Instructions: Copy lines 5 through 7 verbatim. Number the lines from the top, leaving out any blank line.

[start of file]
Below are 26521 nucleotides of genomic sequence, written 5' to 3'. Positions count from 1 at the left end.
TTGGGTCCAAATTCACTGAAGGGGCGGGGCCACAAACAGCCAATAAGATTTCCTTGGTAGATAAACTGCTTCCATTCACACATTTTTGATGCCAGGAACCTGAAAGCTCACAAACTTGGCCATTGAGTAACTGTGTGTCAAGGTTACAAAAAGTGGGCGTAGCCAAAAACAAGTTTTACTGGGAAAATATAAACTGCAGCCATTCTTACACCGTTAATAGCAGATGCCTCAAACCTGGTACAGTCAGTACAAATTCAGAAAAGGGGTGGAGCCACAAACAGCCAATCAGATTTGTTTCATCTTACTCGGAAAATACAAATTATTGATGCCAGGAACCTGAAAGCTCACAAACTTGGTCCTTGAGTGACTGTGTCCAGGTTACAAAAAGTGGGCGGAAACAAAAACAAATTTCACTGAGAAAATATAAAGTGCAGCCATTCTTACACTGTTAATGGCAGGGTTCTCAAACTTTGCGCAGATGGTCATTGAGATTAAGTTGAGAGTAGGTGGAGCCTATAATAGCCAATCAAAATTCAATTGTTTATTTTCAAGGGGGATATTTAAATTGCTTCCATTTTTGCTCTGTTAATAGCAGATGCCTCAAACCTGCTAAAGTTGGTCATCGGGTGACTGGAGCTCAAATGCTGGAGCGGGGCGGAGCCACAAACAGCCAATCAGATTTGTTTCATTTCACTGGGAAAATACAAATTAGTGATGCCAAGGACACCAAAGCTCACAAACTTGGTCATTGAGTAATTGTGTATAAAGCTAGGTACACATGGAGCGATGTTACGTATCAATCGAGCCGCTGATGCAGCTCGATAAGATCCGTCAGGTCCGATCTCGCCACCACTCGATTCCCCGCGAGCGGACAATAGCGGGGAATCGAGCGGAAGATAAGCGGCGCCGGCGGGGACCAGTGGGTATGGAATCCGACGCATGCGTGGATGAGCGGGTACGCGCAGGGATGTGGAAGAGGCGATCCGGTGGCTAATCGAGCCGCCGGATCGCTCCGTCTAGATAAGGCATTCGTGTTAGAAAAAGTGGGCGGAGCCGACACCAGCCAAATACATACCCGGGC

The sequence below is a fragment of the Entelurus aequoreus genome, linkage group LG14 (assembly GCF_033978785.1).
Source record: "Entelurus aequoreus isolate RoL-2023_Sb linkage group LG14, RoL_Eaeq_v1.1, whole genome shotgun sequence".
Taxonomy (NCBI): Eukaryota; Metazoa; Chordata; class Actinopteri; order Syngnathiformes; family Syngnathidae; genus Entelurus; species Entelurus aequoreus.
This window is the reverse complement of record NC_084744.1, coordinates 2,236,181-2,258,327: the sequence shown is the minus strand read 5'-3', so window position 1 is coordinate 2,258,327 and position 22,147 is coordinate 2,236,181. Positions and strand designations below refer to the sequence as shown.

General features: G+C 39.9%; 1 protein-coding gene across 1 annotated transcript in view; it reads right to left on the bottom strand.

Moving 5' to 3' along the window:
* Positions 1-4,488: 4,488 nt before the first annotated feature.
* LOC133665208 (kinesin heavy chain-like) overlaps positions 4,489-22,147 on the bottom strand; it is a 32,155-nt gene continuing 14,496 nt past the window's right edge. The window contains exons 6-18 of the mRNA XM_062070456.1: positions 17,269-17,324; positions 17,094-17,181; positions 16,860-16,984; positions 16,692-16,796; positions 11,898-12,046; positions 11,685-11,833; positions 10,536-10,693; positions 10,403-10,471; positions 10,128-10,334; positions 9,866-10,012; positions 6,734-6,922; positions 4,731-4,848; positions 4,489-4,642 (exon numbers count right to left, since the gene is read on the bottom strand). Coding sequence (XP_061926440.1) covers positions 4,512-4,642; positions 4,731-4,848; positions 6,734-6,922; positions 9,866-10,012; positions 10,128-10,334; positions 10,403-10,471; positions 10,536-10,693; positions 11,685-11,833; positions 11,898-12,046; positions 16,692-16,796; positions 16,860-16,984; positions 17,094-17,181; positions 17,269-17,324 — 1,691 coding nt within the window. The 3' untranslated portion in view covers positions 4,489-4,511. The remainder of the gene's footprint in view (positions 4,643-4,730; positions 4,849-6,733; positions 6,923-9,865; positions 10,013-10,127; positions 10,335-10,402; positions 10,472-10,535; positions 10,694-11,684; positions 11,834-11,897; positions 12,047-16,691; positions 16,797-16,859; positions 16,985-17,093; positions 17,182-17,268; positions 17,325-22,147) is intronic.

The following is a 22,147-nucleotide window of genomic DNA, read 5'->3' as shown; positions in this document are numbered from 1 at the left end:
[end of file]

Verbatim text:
Taxonomy (NCBI): Eukaryota; Metazoa; Chordata; class Actinopteri; order Syngnathiformes; family Syngnathidae; genus Entelurus; species Entelurus aequoreus.
This window is the reverse complement of record NC_084744.1, coordinates 2,236,181-2,258,327: the sequence shown is the minus strand read 5'-3', so window position 1 is coordinate 2,258,327 and position 22,147 is coordinate 2,236,181. Positions and strand designations below refer to the sequence as shown.

General features: G+C 39.9%; 1 protein-coding gene across 1 annotated transcript in view; it reads right to left on the bottom strand.